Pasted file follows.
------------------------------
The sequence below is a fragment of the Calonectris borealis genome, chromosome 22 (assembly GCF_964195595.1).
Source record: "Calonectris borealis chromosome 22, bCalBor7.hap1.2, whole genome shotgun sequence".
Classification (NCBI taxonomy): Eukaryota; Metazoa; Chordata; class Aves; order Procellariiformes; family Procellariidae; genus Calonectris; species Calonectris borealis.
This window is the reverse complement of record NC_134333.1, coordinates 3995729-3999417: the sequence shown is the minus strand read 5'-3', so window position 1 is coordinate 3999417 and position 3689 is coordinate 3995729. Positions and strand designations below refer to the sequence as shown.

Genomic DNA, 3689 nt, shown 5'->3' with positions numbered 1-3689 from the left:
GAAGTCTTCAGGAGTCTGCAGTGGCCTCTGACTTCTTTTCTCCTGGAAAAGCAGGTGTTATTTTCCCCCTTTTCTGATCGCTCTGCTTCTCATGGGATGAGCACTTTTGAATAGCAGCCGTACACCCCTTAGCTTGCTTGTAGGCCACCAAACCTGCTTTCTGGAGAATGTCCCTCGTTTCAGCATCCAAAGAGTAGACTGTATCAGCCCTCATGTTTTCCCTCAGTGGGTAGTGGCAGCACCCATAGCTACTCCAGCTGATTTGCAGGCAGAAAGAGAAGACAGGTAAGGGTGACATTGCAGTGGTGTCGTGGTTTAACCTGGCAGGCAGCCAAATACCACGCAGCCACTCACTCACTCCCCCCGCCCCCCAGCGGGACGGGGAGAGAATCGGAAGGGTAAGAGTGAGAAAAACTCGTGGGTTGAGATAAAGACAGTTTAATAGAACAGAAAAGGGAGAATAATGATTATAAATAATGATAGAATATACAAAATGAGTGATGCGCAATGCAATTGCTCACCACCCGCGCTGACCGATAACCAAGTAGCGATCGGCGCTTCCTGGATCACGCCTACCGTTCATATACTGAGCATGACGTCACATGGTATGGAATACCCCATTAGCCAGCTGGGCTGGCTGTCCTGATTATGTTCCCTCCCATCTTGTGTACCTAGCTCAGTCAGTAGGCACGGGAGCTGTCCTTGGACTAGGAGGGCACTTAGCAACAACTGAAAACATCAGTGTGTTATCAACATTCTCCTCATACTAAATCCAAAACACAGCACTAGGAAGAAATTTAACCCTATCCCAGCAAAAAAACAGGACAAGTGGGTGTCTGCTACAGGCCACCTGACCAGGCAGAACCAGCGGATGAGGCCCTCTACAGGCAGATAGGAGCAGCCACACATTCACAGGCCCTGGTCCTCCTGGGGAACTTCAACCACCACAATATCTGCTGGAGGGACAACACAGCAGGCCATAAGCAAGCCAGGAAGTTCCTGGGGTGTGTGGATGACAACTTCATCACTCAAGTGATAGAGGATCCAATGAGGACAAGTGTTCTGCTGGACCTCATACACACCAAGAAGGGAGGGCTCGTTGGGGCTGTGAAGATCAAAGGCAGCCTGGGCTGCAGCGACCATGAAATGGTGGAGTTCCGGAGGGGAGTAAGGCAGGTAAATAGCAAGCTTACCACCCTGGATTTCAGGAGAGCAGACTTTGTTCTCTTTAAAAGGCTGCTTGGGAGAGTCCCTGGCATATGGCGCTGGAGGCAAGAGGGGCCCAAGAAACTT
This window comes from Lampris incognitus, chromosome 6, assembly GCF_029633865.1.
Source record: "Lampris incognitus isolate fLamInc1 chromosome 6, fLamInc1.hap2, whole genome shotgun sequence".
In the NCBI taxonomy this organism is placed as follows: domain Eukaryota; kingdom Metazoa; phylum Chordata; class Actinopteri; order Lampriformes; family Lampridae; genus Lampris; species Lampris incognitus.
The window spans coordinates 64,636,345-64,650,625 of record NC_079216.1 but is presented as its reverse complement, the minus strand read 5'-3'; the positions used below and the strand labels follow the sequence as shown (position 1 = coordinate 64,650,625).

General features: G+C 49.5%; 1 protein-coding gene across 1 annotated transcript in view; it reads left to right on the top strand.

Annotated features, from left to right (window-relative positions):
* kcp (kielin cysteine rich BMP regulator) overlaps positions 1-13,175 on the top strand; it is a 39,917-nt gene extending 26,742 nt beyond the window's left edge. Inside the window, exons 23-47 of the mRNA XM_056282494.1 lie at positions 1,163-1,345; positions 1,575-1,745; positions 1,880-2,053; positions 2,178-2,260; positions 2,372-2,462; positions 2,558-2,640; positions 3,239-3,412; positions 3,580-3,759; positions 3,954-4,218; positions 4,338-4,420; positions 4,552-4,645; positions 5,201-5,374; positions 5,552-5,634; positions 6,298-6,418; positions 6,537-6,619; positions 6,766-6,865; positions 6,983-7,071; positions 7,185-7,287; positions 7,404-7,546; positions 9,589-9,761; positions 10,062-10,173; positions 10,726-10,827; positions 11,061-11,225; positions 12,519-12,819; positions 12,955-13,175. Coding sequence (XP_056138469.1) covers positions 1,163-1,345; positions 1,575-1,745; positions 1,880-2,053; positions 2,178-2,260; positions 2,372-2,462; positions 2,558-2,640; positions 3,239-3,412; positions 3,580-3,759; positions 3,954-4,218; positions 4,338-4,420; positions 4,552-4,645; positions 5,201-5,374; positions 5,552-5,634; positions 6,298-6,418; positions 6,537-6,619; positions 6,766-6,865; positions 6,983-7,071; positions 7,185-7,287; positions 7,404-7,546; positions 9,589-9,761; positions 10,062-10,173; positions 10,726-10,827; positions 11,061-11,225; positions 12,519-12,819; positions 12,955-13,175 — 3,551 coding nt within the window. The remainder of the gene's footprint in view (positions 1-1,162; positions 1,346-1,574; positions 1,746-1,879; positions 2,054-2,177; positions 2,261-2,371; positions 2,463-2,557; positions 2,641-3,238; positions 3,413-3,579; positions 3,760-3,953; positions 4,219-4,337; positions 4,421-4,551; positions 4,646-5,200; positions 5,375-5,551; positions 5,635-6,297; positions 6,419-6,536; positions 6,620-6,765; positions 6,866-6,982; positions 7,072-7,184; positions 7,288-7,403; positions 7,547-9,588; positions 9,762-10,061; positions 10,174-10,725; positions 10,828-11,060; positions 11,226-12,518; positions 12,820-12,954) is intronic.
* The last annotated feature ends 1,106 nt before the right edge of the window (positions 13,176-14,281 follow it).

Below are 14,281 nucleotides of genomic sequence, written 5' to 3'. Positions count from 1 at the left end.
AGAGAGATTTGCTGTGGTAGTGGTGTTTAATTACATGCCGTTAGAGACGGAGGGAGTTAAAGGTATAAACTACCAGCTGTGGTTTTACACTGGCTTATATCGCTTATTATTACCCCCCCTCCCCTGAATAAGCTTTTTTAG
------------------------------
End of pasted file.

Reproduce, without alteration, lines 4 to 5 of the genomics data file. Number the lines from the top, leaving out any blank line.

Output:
This window is the reverse complement of record NC_134333.1, coordinates 3995729-3999417: the sequence shown is the minus strand read 5'-3', so window position 1 is coordinate 3999417 and position 3689 is coordinate 3995729. Positions and strand designations below refer to the sequence as shown.

Genomic DNA, 3689 nt, shown 5'->3' with positions numbered 1-3689 from the left: